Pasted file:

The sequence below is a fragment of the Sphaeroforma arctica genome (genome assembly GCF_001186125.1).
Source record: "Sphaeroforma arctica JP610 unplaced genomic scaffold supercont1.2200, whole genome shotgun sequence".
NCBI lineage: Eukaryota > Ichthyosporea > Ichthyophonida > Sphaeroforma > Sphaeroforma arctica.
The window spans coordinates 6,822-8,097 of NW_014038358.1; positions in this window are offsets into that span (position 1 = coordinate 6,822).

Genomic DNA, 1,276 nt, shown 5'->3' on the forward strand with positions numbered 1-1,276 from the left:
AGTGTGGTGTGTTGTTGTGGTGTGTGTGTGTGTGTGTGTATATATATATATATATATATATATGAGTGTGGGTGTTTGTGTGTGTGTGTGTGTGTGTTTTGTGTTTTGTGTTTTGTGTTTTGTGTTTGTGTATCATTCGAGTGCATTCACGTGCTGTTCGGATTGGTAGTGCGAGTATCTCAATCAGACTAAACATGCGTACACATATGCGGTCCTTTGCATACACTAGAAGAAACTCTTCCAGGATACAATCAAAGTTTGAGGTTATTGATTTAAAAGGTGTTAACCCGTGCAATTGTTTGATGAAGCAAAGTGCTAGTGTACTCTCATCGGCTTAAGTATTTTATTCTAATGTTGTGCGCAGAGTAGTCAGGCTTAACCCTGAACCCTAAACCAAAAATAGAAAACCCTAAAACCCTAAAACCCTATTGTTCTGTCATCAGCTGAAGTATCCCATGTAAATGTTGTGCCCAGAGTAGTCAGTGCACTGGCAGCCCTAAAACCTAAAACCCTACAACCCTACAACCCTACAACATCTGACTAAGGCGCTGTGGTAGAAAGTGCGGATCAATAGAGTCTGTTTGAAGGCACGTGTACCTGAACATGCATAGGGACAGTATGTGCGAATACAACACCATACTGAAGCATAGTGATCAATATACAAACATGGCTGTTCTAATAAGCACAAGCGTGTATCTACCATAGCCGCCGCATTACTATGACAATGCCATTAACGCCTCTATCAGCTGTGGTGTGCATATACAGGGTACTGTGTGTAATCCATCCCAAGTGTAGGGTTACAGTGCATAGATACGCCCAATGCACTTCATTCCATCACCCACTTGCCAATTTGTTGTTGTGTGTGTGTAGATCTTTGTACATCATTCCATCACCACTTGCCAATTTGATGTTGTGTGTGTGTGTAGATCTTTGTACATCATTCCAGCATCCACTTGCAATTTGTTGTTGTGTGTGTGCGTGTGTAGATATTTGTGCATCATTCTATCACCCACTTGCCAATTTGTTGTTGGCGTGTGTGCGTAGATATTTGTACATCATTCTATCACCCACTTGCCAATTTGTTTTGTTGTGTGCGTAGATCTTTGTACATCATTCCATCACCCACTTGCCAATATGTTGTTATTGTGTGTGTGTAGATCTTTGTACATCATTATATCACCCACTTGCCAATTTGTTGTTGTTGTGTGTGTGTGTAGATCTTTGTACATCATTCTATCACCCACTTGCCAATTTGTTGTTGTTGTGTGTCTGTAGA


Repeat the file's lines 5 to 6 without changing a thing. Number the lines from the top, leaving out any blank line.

Genomic DNA, 1,276 nt, shown 5'->3' on the forward strand with positions numbered 1-1,276 from the left:
AGTGTGGTGTGTTGTTGTGGTGTGTGTGTGTGTGTGTGTATATATATATATATATATATATATGAGTGTGGGTGTTTGTGTGTGTGTGTGTGTGTGTTTTGTGTTTTGTGTTTTGTGTTTTGTGTTTGTGTATCATTCGAGTGCATTCACGTGCTGTTCGGATTGGTAGTGCGAGTATCTCAATCAGACTAAACATGCGTACACATATGCGGTCCTTTGCATACACTAGAAGAAACTCTTCCAGGATACAATCAAAGTTTGAGGTTATTGATTTAAAAGGTGTTAACCCGTGCAATTGTTTGATGAAGCAAAGTGCTAGTGTACTCTCATCGGCTTAAGTATTTTATTCTAATGTTGTGCGCAGAGTAGTCAGGCTTAACCCTGAACCCTAAACCAAAAATAGAAAACCCTAAAACCCTAAAACCCTATTGTTCTGTCATCAGCTGAAGTATCCCATGTAAATGTTGTGCCCAGAGTAGTCAGTGCACTGGCAGCCCTAAAACCTAAAACCCTACAACCCTACAACCCTACAACATCTGACTAAGGCGCTGTGGTAGAAAGTGCGGATCAATAGAGTCTGTTTGAAGGCACGTGTACCTGAACATGCATAGGGACAGTATGTGCGAATACAACACCATACTGAAGCATAGTGATCAATATACAAACATGGCTGTTCTAATAAGCACAAGCGTGTATCTACCATAGCCGCCGCATTACTATGACAATGCCATTAACGCCTCTATCAGCTGTGGTGTGCATATACAGGGTACTGTGTGTAATCCATCCCAAGTGTAGGGTTACAGTGCATAGATACGCCCAATGCACTTCATTCCATCACCCACTTGCCAATTTGTTGTTGTGTGTGTGTAGATCTTTGTACATCATTCCATCACCACTTGCCAATTTGATGTTGTGTGTGTGTGTAGATCTTTGTACATCATTCCAGCATCCACTTGCAATTTGTTGTTGTGTGTGTGCGTGTGTAGATATTTGTGCATCATTCTATCACCCACTTGCCAATTTGTTGTTGGCGTGTGTGCGTAGATATTTGTACATCATTCTATCACCCACTTGCCAATTTGTTTTGTTGTGTGCGTAGATCTTTGTACATCATTCCATCACCCACTTGCCAATATGTTGTTATTGTGTGTGTGTAGATCTTTGTACATCATTATATCACCCACTTGCCAATTTGTTGTTGTTGTGTGTGTGTGTAGATCTTTGTACATCATTCTATCACCCACTTGCCAATTTGTTGTTGTTGTGTGTCTGTAGA